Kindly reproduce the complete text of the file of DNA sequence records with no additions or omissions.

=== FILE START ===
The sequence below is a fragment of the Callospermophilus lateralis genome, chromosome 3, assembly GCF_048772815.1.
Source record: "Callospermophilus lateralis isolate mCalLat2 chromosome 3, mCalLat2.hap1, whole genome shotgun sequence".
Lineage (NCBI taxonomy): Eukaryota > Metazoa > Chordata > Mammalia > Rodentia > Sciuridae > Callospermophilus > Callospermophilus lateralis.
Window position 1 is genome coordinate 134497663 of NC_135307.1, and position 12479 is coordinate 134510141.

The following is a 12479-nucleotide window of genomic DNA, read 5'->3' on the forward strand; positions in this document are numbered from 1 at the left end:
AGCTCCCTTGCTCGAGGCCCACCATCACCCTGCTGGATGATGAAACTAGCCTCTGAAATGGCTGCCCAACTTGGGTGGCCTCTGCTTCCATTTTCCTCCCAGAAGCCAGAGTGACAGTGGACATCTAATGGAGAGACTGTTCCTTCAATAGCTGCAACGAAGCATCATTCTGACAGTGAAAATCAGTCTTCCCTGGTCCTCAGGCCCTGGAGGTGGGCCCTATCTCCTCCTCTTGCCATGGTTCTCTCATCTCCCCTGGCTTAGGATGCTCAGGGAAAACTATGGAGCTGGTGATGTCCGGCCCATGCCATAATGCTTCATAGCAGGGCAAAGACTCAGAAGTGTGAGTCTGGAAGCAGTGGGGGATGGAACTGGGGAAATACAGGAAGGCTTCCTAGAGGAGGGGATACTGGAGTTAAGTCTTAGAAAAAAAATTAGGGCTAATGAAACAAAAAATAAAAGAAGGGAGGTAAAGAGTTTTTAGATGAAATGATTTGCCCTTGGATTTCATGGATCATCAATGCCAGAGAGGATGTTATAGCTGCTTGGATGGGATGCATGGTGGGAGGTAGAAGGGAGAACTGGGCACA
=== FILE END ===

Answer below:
The sequence below is a fragment of the Callospermophilus lateralis genome, chromosome 3, assembly GCF_048772815.1.
Source record: "Callospermophilus lateralis isolate mCalLat2 chromosome 3, mCalLat2.hap1, whole genome shotgun sequence".
Lineage (NCBI taxonomy): Eukaryota > Metazoa > Chordata > Mammalia > Rodentia > Sciuridae > Callospermophilus > Callospermophilus lateralis.
Window position 1 is genome coordinate 134497663 of NC_135307.1, and position 12479 is coordinate 134510141.

The following is a 12479-nucleotide window of genomic DNA, read 5'->3' on the forward strand; positions in this document are numbered from 1 at the left end:
AGCTCCCTTGCTCGAGGCCCACCATCACCCTGCTGGATGATGAAACTAGCCTCTGAAATGGCTGCCCAACTTGGGTGGCCTCTGCTTCCATTTTCCTCCCAGAAGCCAGAGTGACAGTGGACATCTAATGGAGAGACTGTTCCTTCAATAGCTGCAACGAAGCATCATTCTGACAGTGAAAATCAGTCTTCCCTGGTCCTCAGGCCCTGGAGGTGGGCCCTATCTCCTCCTCTTGCCATGGTTCTCTCATCTCCCCTGGCTTAGGATGCTCAGGGAAAACTATGGAGCTGGTGATGTCCGGCCCATGCCATAATGCTTCATAGCAGGGCAAAGACTCAGAAGTGTGAGTCTGGAAGCAGTGGGGGATGGAACTGGGGAAATACAGGAAGGCTTCCTAGAGGAGGGGATACTGGAGTTAAGTCTTAGAAAAAAAATTAGGGCTAATGAAACAAAAAATAAAAGAAGGGAGGTAAAGAGTTTTTAGATGAAATGATTTGCCCTTGGATTTCATGGATCATCAATGCCAGAGAGGATGTTATAGCTGCTTGGATGGGATGCATGGTGGGAGGTAGAAGGGAGAACTGGGCACA